Long Term Disability (LTD) are by far the most common type of “welfare benefit” claims we see in ERISA practice and litigation. The explanation for that is simple. They present the highest dollar exposure for the LTD insurers and are thus subject to intense scrutiny and are often contested. Although the protections of ERISA for the average plan participant are often few and far between, in the area of LTD benefits, some courts have been somewhat vigilant in protecting claimants.
The amount of a person’s LTD benefit is a stated percentage of pre-disability earnings, which sometimes includes commissions and bonuses but not always. From this gross benefit amount is subtracted certain “other income” offsets, such as state unemployment, workers compensation, or social security benefits to yield the net monthly benefit. The maximum payout period for LTD benefits is usually to age 65 or the age of retirement, which differs depending on your year of birth. However, most policies have certain stated “limitations”, such as “mental/nervous” disorders, which are typically limited to a payout period of two years.
LTD coverage kicks in after a waiting period, also known as an “elimination period” (e.g. six months), after which benefits are paid if the claimant is “totally disabled”, as defined by the plan. Most plans have a two-tiered definition of “disability”. For example, during the first two years of coverage, a claimant may be considered disabled if he is unable to perform the duties of his “Own Occupation” (“Own Occ.”). After that initial period, the definition of disability may change and the claimant will be considered disabled only if he is unable to perform the duties of “Any Occupation” (“Any Occ.”). Under that standard, a claimant is said to be disabled if he cannot perform the material duties of any occupation, consistent with his education, training and / or experience. But what exactly does that mean? The answer is often unclear and as a result this issue gives rise to most LTD disputes. It is not uncommon for LTD plans to cut off benefits as soon as the claimant falls under this second-tier “Any Occ.” definition. The insurer or claims administrator may contend that there must be some job out there somewhere that the claimant can do. Examples of these hypothetical jobs are often set forth in “Transferable Skills Analysis” (TSA) reports.
Even claimants who do make the “Any Occ.” cut may still have their benefits abruptly terminated at some point in the future, often without warning. The reason is obvious. It’s one thing to pay out benefits for two or three years. It’s quite another to be “stuck with” a claimant for perhaps 20 or 30 years. The dollar liability exposure increases exponentially, once a claimant passes into the “Any Occ.” phase. But an age old question arises as to how disabled you have to be in order to be considered “disabled” under an LTD policy’s definition of “any occupation” disability? The question pre-dates ERISA by many years and has been the subject of many LTD disputes. (See: Just How Disabled is “Disabled”, When it Comes to “Any Occupation” Disability?).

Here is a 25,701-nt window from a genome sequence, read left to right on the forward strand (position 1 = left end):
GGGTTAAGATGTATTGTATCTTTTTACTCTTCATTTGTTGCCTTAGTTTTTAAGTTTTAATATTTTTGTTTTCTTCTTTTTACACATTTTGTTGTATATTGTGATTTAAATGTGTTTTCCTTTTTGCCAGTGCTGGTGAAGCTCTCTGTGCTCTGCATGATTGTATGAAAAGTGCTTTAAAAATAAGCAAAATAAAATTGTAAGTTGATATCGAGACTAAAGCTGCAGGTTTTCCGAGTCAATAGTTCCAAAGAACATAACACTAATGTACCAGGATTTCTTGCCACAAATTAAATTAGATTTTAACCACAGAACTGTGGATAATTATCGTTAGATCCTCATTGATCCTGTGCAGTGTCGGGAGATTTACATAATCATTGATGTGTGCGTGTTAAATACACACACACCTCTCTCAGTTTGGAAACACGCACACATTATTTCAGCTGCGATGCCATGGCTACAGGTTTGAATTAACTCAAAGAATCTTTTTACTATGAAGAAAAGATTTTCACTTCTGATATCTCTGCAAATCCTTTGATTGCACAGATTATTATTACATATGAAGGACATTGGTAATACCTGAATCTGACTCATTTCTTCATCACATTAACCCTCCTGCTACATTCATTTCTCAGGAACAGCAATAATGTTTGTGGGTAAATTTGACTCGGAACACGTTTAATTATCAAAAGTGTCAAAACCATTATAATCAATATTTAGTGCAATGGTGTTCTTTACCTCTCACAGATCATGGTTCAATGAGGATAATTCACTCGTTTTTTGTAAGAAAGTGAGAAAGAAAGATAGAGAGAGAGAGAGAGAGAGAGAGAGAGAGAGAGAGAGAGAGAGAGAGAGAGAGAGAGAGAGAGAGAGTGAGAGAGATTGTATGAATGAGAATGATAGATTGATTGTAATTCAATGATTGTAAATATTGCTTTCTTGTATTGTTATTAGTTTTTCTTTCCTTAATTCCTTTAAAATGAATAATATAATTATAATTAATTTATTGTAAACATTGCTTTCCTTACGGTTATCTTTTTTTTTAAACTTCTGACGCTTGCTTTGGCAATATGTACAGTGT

To the uninitiated, the term “Any Occ.” can be misleading. The first thing you must understand is that “any occupation” doesn't really mean any occupation. If it did, then as long as a disabled nuclear physicist could sell pencils on the street, he would not be entitled to LTD benefits. State courts have very clearly rejected excessively stringent interpretations of “total disability” definitions in private LTD insurance policies, and at least to some extent federal courts have followed suit in interpreting ERISA plans.
For example, long before ERISA was ever enacted, it was well settled as a matter of California state common law that “Any Occ.” clauses in LTD plans are not to be interpreted literally. Instead, such definitions are given a “common-sense” interpretation, which takes into account various factors. In essence, cases held that “total disability” results whenever a claimant is prevented from working with reasonable continuity in his customary occupation or in any other occupation in which he might reasonably be expected to engage in view of his station in life and his physical and mental capacity. Courts have also held that LTD plans must consider all of the relevant circumstances, including the claimant's age, educational background, training, and availability of suitable employment in the claimant's geographical area. A total state of helplessness is not required in order to meet the definition. Instead, a claimant is considered “totally disabled” if he cannot perform the substantial and material acts necessary to the prosecution of a business or occupation in the usual or customary way.
One court has held that before denying benefits, LTD plans must consider alternative arrangements, such as rehabilitative employment and the possibility of return to work on a trial basis, and that failure to do so is in and of itself an abuse of discretion. Another court has held that in order for an LTD plan to find a claimant not disabled, under an “Any Occ.” definition, there must be evidence as to the actual existence of jobs for those of the claimant's qualifications or potential qualifications, in light of his or her impairment. But unfortunately, other court decisions have been less favorable.
If your claim for LTD benefits has been denied, DO NOT JUST GIVE UP. Speak to an attorney, experienced in this area of law, immediately.
LONG TERM DISABILITY CLAIM DENIALS
ERISA-Governed LTD Claims
By: Michael A. McKuin
Revised: August 2019
ERISA Disability Lawyer